The Trouble With Poetry; And Other Poems is a poetry collection by Billy Collins. I started reading this to pass the time while breastfeeding, at my husband’s suggestion. Billy Collins is my husband’s favorite poet.
Confession time: I don’t have a favorite poet. Confession, part two: I’m not really comfortable with poetry at all. I consider myself a writer. I always got great grades in English. I got so good at using different writing styles that I could tell what my English teachers were looking for, and I gave them exactly what they wanted – and when it came to poetry, this meant I could put together something sappy and flowery for my flowery teachers, and something witty and sarcastic (usually about the pointlessness of the assignment) for my saltier teachers. But I don’t think I ever put an ounce of introspection, outerspection, or any other kind of perspection into it. As a result, I’m really good at mocking poetry, and I have absolutely no idea what’s good and what’s not.
So, being a complete amateur, I’m not going to try to review this. I’ll simply say that I liked it, Collins’s approach to poetry feels honest and fresh, and here’s one of my favorite pieces from the collection:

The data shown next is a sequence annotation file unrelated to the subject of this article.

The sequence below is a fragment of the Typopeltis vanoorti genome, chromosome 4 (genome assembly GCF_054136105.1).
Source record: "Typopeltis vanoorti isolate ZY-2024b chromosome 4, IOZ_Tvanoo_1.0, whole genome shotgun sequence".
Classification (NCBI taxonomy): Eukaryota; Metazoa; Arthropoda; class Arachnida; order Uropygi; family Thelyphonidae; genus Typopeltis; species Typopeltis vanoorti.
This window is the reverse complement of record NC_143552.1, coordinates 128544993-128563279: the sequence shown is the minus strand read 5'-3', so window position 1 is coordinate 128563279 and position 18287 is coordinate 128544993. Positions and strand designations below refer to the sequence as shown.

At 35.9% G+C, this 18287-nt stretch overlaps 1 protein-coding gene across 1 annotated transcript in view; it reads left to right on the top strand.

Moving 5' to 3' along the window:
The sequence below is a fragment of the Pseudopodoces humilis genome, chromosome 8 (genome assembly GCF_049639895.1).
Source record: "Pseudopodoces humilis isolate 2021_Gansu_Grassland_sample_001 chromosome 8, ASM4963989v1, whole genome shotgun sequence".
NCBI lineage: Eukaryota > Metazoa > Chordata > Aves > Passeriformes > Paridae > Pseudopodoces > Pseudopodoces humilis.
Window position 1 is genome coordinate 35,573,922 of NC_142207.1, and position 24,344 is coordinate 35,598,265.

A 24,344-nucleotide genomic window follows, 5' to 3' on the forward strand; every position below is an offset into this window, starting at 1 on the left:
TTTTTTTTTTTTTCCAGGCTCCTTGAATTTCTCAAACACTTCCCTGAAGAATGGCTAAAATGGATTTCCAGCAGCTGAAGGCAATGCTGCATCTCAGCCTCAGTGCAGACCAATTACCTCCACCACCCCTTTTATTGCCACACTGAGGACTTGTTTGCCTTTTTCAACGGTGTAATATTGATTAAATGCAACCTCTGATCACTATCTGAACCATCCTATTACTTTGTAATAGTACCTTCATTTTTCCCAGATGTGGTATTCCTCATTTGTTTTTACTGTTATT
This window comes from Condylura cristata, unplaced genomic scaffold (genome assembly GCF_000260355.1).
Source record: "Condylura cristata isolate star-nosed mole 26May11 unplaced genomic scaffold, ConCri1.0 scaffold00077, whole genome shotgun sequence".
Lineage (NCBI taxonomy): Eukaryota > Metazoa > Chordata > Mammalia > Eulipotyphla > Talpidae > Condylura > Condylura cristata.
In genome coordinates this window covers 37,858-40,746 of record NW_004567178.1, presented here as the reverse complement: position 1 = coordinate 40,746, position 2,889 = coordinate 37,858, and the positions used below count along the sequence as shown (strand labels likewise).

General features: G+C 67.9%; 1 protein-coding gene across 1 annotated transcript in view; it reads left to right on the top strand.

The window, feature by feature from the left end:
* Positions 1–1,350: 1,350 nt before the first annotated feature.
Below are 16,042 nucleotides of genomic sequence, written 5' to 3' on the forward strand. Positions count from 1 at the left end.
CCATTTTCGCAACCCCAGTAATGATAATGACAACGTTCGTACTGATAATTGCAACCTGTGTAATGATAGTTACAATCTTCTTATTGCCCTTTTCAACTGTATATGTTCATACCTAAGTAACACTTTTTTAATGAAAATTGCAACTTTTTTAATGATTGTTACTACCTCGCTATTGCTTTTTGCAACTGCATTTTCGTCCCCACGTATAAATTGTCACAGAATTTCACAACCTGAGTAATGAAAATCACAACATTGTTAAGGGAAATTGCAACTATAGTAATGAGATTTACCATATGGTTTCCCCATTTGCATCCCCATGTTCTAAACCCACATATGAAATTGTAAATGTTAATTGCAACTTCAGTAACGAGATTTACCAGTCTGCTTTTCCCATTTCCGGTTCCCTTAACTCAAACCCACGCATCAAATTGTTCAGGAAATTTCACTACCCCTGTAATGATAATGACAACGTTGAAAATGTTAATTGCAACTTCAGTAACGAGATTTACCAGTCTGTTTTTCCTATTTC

The other day as I was ricocheting slowly
off the pale blue walls of this room,
bouncing from typewriter to piano,
from bookshelf to an envelope lying on the floor,
I found myself in the L section of the dictionary
where my eyes fell upon the word lanyard.
No cookie nibbled by a French novelist
could send one more suddenly into the past –
a past where I sat at a workbench at a camp
by a deep Adirondack lake
learning how to braid thin plastic strips
into a lanyard, a gift for my mother.
I had never seen anyone use a lanyard
or wear one, if that’s what you did with them,
but that did not keep me from crossing
strand over strand again and again
until I had made a boxy
red and white lanyard for my mother.
She gave me life and milk from her breasts,
and I gave her a lanyard.
She nursed me in many a sickroom,
lifted teaspoons of medicine to my lips,
set cold face-cloths on my forehead,
and then led me out into the airy light
and taught me to walk and swim,
and I, in turn, presented her with a lanyard.
Here are thousands of meals, she said,
and here is clothing and a good education.
And here is your lanyard, I replied,
which I made with a little help from a counselor.
Here is a breathing body and a beating heart,
strong legs, bones and teeth,
and two clear eyes to read the world, she whispered,
and here, I said, is the lanyard I made at camp.
And here, I wish to say to her now,
is a smaller gift – not the archaic truth
that you can never repay your mother,
but the rueful admission that when she took
the two-tone lanyard from my hands,
I was as sure as a boy could be
that this useless, worthless thing I wove
out of boredom would be enough to make us even.